for the number of signatures in order to trigger an automatic Assembly debate.
(Pic : Wales Online)

The Petitions Committee only meets once a fortnight for around two hours, so there are clear time constraints. Suggestions on how to improve things include a system to prioritise petitions, closing petitions as soon as an issue is resolved, and including a signature threshold to trigger an Assembly plenary debate – 10,000 signatures was suggested.

They didn't decide how they could prioritise petitions, but criteria could include : number of signatures, how urgent the issue is and whether a petition raises an issue that hasn't previously been raised.

There were calls for the Committee to be given more "clout" when it comes to drawing responses from Welsh Ministers, along with calls for petitioners to be given a right to appeal closure. Both were dismissed, as the Committee believe they have powers already – as any other committee – while it wasn't clear how an appeals system would work.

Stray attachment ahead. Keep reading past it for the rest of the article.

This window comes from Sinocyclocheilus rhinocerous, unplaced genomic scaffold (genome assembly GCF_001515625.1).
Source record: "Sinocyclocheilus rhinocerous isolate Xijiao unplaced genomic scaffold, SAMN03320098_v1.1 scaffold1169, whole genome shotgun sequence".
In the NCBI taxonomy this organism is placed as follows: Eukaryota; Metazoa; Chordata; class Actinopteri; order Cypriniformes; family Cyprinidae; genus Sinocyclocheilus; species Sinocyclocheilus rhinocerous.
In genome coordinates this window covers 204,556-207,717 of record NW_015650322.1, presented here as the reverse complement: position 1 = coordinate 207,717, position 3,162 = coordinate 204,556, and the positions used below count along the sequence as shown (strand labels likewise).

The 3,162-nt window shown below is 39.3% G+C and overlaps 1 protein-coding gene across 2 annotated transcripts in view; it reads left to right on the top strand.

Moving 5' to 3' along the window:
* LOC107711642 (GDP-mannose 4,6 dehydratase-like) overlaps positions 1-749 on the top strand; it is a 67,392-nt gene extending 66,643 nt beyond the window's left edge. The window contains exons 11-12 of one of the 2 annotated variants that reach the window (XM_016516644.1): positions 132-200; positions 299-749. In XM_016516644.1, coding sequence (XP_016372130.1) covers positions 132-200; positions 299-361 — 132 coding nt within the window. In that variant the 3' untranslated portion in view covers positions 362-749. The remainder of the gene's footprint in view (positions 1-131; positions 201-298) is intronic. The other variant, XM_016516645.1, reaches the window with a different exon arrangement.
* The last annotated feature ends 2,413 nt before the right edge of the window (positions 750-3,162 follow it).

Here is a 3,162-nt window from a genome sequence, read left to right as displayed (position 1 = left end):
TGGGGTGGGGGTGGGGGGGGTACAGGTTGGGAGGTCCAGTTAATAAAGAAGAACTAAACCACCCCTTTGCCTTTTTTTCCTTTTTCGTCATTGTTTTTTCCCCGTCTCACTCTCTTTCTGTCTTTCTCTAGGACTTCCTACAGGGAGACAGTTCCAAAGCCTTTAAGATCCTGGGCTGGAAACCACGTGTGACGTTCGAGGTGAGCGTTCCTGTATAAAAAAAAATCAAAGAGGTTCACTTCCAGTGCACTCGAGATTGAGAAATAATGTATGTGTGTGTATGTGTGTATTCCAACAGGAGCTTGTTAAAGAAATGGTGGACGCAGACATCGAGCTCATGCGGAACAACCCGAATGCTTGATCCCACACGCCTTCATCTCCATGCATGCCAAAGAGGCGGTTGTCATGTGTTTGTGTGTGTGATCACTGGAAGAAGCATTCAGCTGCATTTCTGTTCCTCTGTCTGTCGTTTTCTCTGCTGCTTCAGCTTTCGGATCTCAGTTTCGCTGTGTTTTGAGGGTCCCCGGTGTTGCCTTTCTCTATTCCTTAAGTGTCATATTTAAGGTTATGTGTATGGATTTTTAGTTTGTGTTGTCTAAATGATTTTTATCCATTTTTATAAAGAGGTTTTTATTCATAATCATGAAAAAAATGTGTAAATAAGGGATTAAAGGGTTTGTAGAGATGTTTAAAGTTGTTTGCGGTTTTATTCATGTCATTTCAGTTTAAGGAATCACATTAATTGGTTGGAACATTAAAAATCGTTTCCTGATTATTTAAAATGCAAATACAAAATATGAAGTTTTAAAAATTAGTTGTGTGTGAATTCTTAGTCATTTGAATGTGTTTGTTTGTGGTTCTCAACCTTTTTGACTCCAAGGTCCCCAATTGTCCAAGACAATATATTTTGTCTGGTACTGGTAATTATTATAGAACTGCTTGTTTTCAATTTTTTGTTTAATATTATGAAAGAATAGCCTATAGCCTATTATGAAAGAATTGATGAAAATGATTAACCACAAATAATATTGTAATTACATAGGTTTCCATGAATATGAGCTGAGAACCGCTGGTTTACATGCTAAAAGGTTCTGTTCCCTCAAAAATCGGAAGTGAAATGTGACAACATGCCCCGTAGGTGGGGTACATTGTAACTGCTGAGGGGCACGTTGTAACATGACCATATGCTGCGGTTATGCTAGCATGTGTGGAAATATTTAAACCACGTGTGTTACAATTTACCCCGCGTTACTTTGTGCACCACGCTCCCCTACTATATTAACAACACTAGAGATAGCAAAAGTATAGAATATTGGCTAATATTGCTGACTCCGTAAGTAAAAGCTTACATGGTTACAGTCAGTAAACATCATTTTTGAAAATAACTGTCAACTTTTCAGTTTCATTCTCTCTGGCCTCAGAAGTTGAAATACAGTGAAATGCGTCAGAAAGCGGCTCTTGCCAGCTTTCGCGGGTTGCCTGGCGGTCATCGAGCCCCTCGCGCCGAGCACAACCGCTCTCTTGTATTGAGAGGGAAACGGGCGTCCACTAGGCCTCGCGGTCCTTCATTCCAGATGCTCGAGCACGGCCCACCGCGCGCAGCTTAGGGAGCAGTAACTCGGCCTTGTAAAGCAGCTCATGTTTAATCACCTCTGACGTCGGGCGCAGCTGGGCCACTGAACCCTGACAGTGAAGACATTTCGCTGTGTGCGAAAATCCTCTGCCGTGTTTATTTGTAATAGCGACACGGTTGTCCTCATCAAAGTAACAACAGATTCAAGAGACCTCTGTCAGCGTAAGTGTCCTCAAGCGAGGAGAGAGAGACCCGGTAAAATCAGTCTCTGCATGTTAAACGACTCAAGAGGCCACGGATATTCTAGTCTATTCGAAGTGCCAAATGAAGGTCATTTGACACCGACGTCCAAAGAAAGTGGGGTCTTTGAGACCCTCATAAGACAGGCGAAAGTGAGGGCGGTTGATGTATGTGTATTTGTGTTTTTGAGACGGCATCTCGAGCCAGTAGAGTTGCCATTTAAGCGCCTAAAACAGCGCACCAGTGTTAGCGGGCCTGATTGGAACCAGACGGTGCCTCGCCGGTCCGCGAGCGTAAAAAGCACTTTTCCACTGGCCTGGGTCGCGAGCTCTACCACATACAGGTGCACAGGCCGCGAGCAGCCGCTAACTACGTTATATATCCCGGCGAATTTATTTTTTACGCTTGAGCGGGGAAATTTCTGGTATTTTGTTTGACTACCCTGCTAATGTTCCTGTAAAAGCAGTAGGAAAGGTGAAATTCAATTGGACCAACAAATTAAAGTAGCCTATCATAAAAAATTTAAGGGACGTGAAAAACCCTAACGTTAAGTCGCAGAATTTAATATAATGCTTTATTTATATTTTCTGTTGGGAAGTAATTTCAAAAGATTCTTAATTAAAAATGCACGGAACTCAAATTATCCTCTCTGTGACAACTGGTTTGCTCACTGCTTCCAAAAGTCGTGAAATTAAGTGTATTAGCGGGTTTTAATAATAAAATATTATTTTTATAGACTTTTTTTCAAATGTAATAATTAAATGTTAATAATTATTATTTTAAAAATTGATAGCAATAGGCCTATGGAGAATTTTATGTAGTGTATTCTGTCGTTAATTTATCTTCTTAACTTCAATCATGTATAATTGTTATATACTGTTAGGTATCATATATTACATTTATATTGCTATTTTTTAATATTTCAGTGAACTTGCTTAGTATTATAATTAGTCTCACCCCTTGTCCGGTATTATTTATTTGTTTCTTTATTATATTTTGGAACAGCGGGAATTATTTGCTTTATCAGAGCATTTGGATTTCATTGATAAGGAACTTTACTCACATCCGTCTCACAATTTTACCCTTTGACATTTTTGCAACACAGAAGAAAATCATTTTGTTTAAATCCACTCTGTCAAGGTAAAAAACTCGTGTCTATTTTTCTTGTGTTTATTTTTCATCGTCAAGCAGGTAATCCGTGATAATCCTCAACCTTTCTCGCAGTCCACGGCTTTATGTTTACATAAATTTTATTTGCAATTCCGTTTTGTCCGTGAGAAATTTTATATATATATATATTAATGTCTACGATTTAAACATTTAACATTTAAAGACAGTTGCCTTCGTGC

There were further calls to hold meetings "outside the M4 corridor" – and the Committee have done that sparingly this term. The Committee like the idea because they believe oral evidence leads to greater understanding of the issues involved, but the main problem is scheduling of meetings, which is rigid and inflexible.

It was suggested the Committee be able to transfer responsibility for a petition – and any subsequent actions - to a subject committee where appropriate. This would require a change in Standing Orders, even if the Committee would only use such a power "sparingly".